With UCFB set to reveal the locations of its global hubs over the coming weeks, we thought we’d dive into some facts and figures about some of the countries that will play host to these exciting new additions to the UCFB family.

Australia, Canada and the US are home to some of the biggest names, clubs and brands in sport, as some of the numbers below demonstrate…

US

  • The 2026 FIFA World Cup will be the first to be hosted jointly by three countries – the US, Mexico and Canada. The tournament is estimated to generate US$14 billion in revenue. Ten of the 16 host cities will be in the US, with the final set to take place at the MetLife Stadium in New Jersey.
  • According to the latest Forbes World’s Most Valuable Sports Team rankings, the NFL’s Dallas Cowboys are leading the way with a value of US$4.8 billion. In fact, only seven of the top 50 teams are not American. 29 of the 32 NFL teams make the list, along with eight NBA sides and six from MLB.
  • Taking into account projected increases in media rights deals, the sports industry in North America is expected to reach a value of nearly US$75 billion in 2019 – roughly 10% of the global industry’s total worth.

Nearly every team in the NFL feature in Forbes’ Most Valuable Sports Team rankings.

Australia

  • Football (soccer) is the most popular sport in Australia by participation, rising by 46% between 2001 and 2016. International interest in Australian soccer peaked in 2018 when Usain Bolt, the world’s fastest man, had a two-month trial with the Central Coast Mariners. Despite scoring twice for the Mariners in a pre-season friendly, Bolt and the A-League couldn’t agree a deal.
  • Australia has been home to some of the most decorated swimmers in the world – Ian Thorpe and Dawn Fraser to name just two. Perhaps part of the reasons for such success in the water is down to the number of swimming pools in the country. A recent survey found that 13% of Australians (around 2.7 million people) lived in a house with a pool. Unsurprisingly, sunny Queensland was the region with the biggest number – 20%.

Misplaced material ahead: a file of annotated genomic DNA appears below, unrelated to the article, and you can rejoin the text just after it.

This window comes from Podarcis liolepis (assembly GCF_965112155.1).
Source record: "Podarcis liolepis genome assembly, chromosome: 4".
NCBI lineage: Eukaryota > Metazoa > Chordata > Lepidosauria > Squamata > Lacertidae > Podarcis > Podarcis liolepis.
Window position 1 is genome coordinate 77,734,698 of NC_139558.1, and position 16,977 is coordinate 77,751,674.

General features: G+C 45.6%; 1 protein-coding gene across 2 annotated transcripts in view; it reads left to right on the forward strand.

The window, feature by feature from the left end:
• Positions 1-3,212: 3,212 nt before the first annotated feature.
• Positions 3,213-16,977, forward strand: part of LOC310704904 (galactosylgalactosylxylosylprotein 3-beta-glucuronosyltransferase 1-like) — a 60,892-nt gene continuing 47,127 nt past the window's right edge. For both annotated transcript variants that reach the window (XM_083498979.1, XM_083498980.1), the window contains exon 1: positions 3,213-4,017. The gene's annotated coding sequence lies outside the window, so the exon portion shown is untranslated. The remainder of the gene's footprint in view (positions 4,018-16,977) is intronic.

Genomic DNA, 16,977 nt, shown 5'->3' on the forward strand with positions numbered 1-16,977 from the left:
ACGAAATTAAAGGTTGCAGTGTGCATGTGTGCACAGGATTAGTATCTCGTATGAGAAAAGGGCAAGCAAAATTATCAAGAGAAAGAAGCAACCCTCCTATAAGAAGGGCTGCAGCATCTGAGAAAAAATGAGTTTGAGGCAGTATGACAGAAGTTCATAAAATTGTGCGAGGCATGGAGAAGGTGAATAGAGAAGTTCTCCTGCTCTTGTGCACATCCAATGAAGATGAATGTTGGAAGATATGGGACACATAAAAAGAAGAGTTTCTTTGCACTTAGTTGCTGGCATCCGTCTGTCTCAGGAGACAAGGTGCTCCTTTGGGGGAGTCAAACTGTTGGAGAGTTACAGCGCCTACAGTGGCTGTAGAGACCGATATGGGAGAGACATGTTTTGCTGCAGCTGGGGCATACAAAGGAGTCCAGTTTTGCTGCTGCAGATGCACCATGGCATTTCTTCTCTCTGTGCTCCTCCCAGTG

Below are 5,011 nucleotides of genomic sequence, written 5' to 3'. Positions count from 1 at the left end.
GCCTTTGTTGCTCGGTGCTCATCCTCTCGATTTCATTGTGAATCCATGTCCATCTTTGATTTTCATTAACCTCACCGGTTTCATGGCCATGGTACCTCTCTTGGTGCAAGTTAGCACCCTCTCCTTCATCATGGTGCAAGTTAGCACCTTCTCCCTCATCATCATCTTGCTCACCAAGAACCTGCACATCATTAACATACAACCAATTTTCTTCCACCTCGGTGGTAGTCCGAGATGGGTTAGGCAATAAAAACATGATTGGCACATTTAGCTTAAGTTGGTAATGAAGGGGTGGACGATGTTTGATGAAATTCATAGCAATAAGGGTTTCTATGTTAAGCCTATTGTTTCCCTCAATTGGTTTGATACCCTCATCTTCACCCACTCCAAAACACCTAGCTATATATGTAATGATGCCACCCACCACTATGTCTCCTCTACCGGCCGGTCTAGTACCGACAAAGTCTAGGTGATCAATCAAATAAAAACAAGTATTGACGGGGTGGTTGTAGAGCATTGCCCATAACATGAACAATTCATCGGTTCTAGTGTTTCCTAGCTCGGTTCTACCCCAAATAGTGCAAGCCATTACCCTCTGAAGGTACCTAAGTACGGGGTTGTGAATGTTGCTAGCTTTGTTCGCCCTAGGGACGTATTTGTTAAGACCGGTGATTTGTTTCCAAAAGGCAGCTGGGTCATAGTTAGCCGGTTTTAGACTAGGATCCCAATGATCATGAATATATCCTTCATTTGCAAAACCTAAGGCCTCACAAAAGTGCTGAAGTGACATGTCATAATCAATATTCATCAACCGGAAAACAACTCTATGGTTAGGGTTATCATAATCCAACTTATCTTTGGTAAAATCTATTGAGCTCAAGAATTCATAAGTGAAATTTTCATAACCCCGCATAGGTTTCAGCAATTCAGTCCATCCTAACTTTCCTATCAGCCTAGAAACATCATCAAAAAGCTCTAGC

• Known locally as Aussie Rules or “footy”, football is Australia’s national sport. With its own league – the Australian Football League – AFL is influenced by early forms of soccer and rugby. A TV audience of 3.4 million people tuned in to watch the 2018 Grand Final between West Coast Eagles and Collingwood, just short of 14% of the country’s population. A record 530,000 women also participated in the game in 2018.

Usain Bolt had a two-month trial with the A League’s Central Coast Mariners.

Canada

  • The 2015 FIFA Women’s World Cup in Canada was one that broke all records for the seventh edition of the tournament. Over 1.3 million people attended the 52 games over the space of a month, averaging 26,000 per game. The highest attendance was the quarter-final between the hosts and England, which attracted 54,000 to the game in Vancouver. An average of 3.2 million Canadians – another record – also watched the game on TV.
  • It is estimated that Canadians spend more money on youth sports than any other country in the world. According to research by WinterGreen, Canadians spend on average CAD$1,000 per child every year. The same research says the country’s youth sports economy, which is dominated by travel teams, national tournaments and equipment, is worth CAD$8.7 billion.
  • Soccer has overtaken ice hockey as the most popular sport amongst youth in Canada. According to the 2014 Canadian Youth Sports Report, 767,000 children aged 3-17 play organised soccer, while only 531,000 play ice hockey. This makes it the number one team sport in Canada for children aged 3-6, 7-12 and 13-17.

Ice hockey has been overtaken by soccer as the most popular sport amongst youth in Canada.

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